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Britain in stereo: Romantic Landscapes

In contrast to technology and industry, Victorian stereo photography also featured romantic scenes and monuments throughout the British Isles.

One expert has estimated that more than 800 photographers in Britain were producing commercial stereographic views. Here are just a few; we will look at Scotland in more detail in the next step.

England

Set high above the seaside town of Whitby, North Yorkshire, this ruined Abbey inspired author Bram Stoker to set this as the scene where his fictional character Count Dracula came ashore.

Image: The Ruins of Whitby Abbey. Stereo-albumen print from a wet collodion negative by George Wallis, Union Place, Whitby, 1870s. IL.2003.44.6.4.203 © Howarth-Loomes Collection at National Museums Scotland

This image, below, is not a romantic landscape, but we wanted to include the story of Nelson’s Column, the landmark monument in Trafalgar Square in central London. It was built to commemorate Admiral Horatio Nelson, who died at the Battle of Trafalgar in 1805.

The monument was finally completed in 1843, a full 38 years after the hero of Trafalgar had fallen in battle. The lions at the base were delivered in 1867, when this stereo-albumen print (below) was taken. By this time the public had almost lost interest in the project.

Image: A group of men standing beside Edwin Landseer’s lions on Nelson’s Column. Stereo-albumen print from a wet collodion negative by an unidentified photographer, around 1867. IL.2003.44.6.3.359 © Howarth-Loomes Collection at National Museums Scotland

Ireland

The ‘Giant’s Causeway’ is an area of interlocking basalt columns, the result of an ancient volcanic eruption. Located at Bushmills, County Antrim, Northern Ireland. Then as now, it remains a popular tourist attraction.

Image: Stereocard depicting the Giant’s Causeway, County Antrim (View in the Middle or Honeycomb Causeway) by an unidentified photographer, 1870s. IL.2003.44.6.532 © Howarth-Loomes Collection at National Museums Scotland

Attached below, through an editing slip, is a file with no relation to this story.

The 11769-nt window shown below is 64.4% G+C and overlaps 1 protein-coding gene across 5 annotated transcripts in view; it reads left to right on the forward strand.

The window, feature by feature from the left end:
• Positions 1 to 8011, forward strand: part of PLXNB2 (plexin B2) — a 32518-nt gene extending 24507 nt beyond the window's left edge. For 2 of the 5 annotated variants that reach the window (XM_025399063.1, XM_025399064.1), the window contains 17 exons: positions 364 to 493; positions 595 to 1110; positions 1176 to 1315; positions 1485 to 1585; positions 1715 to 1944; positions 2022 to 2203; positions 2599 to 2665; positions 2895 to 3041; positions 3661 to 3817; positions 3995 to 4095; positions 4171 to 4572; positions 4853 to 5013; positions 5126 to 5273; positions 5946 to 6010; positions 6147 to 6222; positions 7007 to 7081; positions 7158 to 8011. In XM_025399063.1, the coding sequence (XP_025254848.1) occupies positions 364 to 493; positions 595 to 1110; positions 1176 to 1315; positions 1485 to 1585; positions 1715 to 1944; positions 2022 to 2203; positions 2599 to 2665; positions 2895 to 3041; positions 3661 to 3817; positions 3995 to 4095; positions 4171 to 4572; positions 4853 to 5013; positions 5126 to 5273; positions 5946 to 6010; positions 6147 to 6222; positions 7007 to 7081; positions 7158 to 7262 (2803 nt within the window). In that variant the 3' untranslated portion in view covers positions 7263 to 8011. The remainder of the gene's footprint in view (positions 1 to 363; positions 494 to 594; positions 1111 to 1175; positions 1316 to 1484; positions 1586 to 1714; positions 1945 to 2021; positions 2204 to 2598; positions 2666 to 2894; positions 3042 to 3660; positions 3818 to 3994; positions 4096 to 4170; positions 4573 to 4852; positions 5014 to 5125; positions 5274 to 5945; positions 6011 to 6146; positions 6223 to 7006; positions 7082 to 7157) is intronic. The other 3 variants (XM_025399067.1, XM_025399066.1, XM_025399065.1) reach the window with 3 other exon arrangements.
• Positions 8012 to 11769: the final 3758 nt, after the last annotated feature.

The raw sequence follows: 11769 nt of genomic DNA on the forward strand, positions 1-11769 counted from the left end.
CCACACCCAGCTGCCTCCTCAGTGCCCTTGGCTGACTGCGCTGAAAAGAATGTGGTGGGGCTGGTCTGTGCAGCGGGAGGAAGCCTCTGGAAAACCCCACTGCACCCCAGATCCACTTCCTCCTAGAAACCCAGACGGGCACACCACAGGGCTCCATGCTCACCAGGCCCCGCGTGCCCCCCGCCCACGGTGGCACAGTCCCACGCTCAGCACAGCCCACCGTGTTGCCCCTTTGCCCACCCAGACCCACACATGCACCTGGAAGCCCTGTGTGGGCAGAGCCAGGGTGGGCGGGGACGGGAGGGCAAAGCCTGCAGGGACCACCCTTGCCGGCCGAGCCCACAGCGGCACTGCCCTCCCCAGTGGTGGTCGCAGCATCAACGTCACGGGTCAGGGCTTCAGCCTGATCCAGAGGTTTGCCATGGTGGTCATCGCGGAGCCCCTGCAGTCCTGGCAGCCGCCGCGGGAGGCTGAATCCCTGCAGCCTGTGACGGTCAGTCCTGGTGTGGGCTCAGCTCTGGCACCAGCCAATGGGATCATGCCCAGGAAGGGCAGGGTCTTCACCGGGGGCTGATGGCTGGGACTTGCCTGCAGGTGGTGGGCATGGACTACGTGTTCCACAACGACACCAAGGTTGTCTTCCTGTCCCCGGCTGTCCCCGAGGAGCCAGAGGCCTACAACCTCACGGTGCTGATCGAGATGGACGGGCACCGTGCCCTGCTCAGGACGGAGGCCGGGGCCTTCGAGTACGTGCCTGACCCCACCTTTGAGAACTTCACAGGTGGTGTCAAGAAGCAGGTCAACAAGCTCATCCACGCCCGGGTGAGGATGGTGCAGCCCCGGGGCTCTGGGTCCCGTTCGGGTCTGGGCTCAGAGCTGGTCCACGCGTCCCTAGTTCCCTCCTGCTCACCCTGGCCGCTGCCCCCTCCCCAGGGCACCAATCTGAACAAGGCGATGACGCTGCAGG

As with views elsewhere in the British Isles, rustic views of the Irish countryside remained highly popular:

Image: Stereocard of Kate Kearney’s Cottage in the Gap of Dunloe, Lakes of Killarney. IL.2003.44.6.478 © Howarth-Loomes Collection at National Museums Scotland

Wales

Francis Bedford (1816-94) built up a negative library of over 3,000 views from all over England and Wales. He was considered a master of architectural images. His photographs were well received at the 1862 International Exhibition in London. In that same year, he accompanied Queen Victoria’s eldest son, the young Prince of Wales on a five-month educational tour of the Middle East.

Bedford captured this image of visitors at the summit of Mount Snowdon, the highest mountain in Wales, apparently aided by horses!

Image: Stereocard depicting the summit of Snowdon by Francis Bedford, London, 1863 - 1884. IL.2003.44.6.6.212 © Howarth-Loomes Collection at National Museums Scotland

Local customs were vitally important elements in defining a country through photographs; seen here (below) are market women in traditional Welsh costume creating a sense of timelessness and fading traditions:

Image: Stereocard depicting market women in Welsh costume, by Francis Bedford, 1863 - 1884. IL.2003.44.6.6.296 © Howarth-Loomes Collection at National Museums Scotland

This article is from the free online course:

Stereoscopy: An Introduction to Victorian Stereo Photography

The University of Edinburgh